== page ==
Paychecks for grades

Teachers and faculty are the only people who get paid to go to school. That’s just how it is, for now.

Liam Kirk, Staff Writer

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A student holding an empty wallet.

A debate that often is brought among students is whether or not the information we learn in school will actually be used in real life situations as we get older. After high school is college, for some and work for others, and as you grow older, earning money becomes more and more of a priority. You need to start paying rent, bills, car payments, and other various expenses that need to be covered.

While this can seem quite overwhelming, the simple answer is to get a job and for many students, this will be your first job. This experience can be scary if you’re not prepared to work in a “workplace environment” and deal with the work-related stresses that are involved in maintaining a job.

Unemployed Sophomore Alex Licea Showing his empty wallet.

This made me begin thinking about how the school experience compares to the experience of having a job outside of school and whether or not schools are preparing schools for the workplace.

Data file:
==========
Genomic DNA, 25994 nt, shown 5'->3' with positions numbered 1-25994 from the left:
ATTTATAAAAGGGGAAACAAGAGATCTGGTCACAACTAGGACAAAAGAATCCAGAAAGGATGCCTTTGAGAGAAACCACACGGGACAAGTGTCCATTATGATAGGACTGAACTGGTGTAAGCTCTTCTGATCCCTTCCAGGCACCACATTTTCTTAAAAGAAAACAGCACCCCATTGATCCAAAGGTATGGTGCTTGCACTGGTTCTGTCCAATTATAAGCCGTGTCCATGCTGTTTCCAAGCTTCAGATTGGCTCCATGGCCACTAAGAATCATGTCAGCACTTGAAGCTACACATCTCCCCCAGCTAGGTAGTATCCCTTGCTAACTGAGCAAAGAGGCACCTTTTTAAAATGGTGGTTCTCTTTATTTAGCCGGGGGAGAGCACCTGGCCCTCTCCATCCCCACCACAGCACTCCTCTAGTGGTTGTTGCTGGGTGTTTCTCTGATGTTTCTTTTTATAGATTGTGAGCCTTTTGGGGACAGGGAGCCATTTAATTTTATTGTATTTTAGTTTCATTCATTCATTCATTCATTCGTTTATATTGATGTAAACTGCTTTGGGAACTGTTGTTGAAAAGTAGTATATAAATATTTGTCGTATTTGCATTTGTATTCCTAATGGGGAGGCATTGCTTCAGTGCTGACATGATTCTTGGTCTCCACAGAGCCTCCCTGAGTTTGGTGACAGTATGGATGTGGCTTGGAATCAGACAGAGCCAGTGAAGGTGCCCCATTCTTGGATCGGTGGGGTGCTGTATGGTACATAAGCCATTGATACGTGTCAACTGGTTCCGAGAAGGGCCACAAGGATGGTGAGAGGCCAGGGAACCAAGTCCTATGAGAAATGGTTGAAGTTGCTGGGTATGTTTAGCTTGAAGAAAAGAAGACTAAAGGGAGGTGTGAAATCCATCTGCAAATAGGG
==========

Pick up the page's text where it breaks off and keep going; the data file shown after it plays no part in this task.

Genice Weathers, the Accelerated World History teacher explained that the answer is not simply a yes or no. She described how she thinks that the school system does establish a decent work ethic in most kids, mainly due to extracurricular activities, homework, and constantly studying, however, students don’t fully understand the importance of always giving your best in work. As for the students who don’t always try, they are already behind.

“There are days when as a student, you can kind of float, right? Whereas if you’re at your job and you float, somebody else has to pick up the slack for you. And that doesn’t happen at school,” she explained about how school life compares to work life.

Being given money at school doesn’t necessarily have to be a reward for hard work but also as a form of motivation. However, this tactic of giving students an incentive to work harder on their education “depends on the student,” Weather’s said. “Maybe it would encourage the lower half of the students who aren’t motivated…but the ones have already had intrinsic motivation…they’re already inspired.”

Lu, a Geometry and Pre-Calculus teacher had an opposing view on the school’s ability to prepare students for work outside of school and for a paycheck rather than a grade.

“At times we do [prepare students], but there are times where even I’ll tend to be a bit more [lenient].” Lu also continues to describe how he as a teacher has to look at a classroom and understand the different learning techniques every student needs to have to succeed which makes it difficult to push every student to their full potential.

He explained that schools do their best to promote success but “we need to push our students a little bit more” which is something “[the school] needs to spend more time on.” Lu continued by saying that most schools, mentioning Gunderson specifically, do a better job at preparing students not just academically but also socially because of the diversity and the excellent staff.